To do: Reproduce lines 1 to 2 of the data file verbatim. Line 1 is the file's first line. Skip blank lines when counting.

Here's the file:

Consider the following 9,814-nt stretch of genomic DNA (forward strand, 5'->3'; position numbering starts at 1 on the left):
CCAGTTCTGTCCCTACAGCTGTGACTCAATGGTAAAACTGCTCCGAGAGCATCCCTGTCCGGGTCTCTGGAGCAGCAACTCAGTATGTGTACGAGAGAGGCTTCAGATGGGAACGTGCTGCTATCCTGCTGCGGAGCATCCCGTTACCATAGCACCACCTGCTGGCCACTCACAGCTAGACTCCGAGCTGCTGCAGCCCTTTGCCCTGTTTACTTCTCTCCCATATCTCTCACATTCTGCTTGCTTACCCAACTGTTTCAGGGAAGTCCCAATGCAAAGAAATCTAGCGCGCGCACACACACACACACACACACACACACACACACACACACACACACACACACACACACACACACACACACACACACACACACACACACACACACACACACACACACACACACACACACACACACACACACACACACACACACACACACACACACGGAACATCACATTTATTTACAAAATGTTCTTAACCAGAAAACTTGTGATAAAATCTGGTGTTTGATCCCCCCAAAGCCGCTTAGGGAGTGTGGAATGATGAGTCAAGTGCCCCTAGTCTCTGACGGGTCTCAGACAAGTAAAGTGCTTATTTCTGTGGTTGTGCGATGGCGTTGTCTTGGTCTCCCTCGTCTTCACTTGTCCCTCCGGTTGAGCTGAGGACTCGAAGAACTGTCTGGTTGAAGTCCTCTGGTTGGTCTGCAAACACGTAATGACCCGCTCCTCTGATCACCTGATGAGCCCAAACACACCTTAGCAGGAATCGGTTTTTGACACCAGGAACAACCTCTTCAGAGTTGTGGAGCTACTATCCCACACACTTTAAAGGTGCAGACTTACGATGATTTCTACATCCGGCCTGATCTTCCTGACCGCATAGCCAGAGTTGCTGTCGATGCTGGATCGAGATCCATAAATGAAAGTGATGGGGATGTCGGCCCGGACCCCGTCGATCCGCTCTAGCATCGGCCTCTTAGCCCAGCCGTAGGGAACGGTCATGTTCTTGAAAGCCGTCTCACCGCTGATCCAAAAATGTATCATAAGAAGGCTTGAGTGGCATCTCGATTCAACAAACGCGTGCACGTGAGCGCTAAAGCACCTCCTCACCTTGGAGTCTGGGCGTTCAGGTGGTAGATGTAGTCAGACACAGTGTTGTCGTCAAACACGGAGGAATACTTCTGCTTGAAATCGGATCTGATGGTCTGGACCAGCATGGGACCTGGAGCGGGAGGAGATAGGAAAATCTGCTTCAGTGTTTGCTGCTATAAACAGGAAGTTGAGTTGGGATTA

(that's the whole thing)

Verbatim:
Consider the following 9,814-nt stretch of genomic DNA (forward strand, 5'->3'; position numbering starts at 1 on the left):
CCAGTTCTGTCCCTACAGCTGTGACTCAATGGTAAAACTGCTCCGAGAGCATCCCTGTCCGGGTCTCTGGAGCAGCAACTCAGTATGTGTACGAGAGAGGCTTCAGATGGGAACGTGCTGCTATCCTGCTGCGGAGCATCCCGTTACCATAGCACCACCTGCTGGCCACTCACAGCTAGACTCCGAGCTGCTGCAGCCCTTTGCCCTGTTTACTTCTCTCCCATATCTCTCACATTCTGCTTGCTTACCCAACTGTTTCAGGGAAGTCCCAATGCAAAGAAATCTAGCGCGCGCACACACACACACACACACACACACACACACACACACACACACACACACACACACACACACACACACACACACACACACACACACACACACACACACACACACACACACACACACACACACACACACACACACACACACACACACACACACACGGAACATCACATTTATTTACAAAATGTTCTTAACCAGAAAACTTGTGATAAAATCTGGTGTTTGATCCCCCCAAAGCCGCTTAGGGAGTGTGGAATGATGAGTCAAGTGCCCCTAGTCTCTGACGGGTCTCAGACAAGTAAAGTGCTTATTTCTGTGGTTGTGCGATGGCGTTGTCTTGGTCTCCCTCGTCTTCACTTGTCCCTCCGGTTGAGCTGAGGACTCGAAGAACTGTCTGGTTGAAGTCCTCTGGTTGGTCTGCAAACACGTAATGACCCGCTCCTCTGATCACCTGATGAGCCCAAACACACCTTAGCAGGAATCGGTTTTTGACACCAGGAACAACCTCTTCAGAGTTGTGGAGCTACTATCCCACACACTTTAAAGGTGCAGACTTACGATGATTTCTACATCCGGCCTGATCTTCCTGACCGCATAGCCAGAGTTGCTGTCGATGCTGGATCGAGATCCATAAATGAAAGTGATGGGGATGTCGGCCCGGACCCCGTCGATCCGCTCTAGCATCGGCCTCTTAGCCCAGCCGTAGGGAACGGTCATGTTCTTGAAAGCCGTCTCACCGCTGATCCAAAAATGTATCATAAGAAGGCTTGAGTGGCATCTCGATTCAACAAACGCGTGCACGTGAGCGCTAAAGCACCTCCTCACCTTGGAGTCTGGGCGTTCAGGTGGTAGATGTAGTCAGACACAGTGTTGTCGTCAAACACGGAGGAATACTTCTGCTTGAAATCGGATCTGATGGTCTGGACCAGCATGGGACCTGGAGCGGGAGGAGATAGGAAAATCTGCTTCAGTGTTTGCTGCTATAAACAGGAAGTTGAGTTGGGATTA